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Book part
Publication date: 25 October 2014

Michał K. Lemański

The purpose of this chapter is to conceptually analyze reverse transfers of human resource management practices from subsidiaries of transnational corporations in emerging

Abstract

Purpose

The purpose of this chapter is to conceptually analyze reverse transfers of human resource management practices from subsidiaries of transnational corporations in emerging markets to their headquarters in developed countries.

Methodology/approach

This is a conceptual chapter based on a review of the pertinent literature. Analysis is performed at the organizational and national levels.

Findings

We identify the type of transnational corporation best positioned to learn and utilize the potential of its emerging market subsidiaries to advance its human resource management practices. We further identify the types of practices best suited for reverse transfer.

Research limitations/implications

Empirical tests of our propositions are needed. We encourage researchers to extend our research by considering the regional (supra-national), industry and individual levels of analyses.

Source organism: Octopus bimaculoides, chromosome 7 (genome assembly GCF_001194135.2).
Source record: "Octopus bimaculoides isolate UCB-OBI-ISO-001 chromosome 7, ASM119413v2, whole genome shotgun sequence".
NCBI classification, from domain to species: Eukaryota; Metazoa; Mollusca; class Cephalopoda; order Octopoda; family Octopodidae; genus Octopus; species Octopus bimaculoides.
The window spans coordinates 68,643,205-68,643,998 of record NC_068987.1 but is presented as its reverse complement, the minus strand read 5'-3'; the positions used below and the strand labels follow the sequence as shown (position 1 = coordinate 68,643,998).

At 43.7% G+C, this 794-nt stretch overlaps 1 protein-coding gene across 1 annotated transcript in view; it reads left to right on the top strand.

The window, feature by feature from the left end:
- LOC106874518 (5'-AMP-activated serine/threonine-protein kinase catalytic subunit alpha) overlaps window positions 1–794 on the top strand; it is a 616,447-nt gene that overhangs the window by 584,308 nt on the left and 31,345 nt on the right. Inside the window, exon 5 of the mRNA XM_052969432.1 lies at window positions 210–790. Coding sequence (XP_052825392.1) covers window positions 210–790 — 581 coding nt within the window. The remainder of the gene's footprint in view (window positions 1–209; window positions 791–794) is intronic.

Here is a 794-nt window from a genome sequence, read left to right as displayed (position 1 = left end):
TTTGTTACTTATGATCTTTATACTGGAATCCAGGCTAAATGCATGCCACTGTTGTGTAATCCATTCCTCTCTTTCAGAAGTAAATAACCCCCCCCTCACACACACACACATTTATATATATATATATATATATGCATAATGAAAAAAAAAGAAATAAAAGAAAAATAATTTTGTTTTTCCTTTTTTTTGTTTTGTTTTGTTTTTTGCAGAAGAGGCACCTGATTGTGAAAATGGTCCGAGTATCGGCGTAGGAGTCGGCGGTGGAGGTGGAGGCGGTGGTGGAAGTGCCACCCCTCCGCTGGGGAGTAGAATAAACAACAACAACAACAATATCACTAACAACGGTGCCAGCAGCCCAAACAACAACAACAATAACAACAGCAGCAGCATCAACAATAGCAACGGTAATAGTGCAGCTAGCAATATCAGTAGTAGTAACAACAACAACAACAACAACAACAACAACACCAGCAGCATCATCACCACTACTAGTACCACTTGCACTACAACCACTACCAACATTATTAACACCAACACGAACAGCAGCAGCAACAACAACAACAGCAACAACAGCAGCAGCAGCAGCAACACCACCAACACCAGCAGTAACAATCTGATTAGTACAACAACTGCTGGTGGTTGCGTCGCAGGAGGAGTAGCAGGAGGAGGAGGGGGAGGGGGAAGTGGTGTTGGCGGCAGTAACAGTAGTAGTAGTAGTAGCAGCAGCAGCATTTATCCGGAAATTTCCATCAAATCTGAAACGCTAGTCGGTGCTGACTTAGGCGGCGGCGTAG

Practical implications

Managers are informed when and where potential for learning new practices is the greatest, and are urged to scrutinize those corporate units where such potentials exist, and yet transfers do not occur.

Originality/value

Emerging markets offer substantial learning potential for transnational corporations, yet most recent studies focus on transfer of technology and product innovations from subsidiaries, leaving the transfer of human resource management practices largely unexplored. Therefore, this study advances research on organizational knowledge and innovation management, and organization of transnational corporations.

Details

Multinational Enterprises, Markets and Institutional Diversity
Type: Book
ISBN: 978-1-78441-421-4

Keywords

Article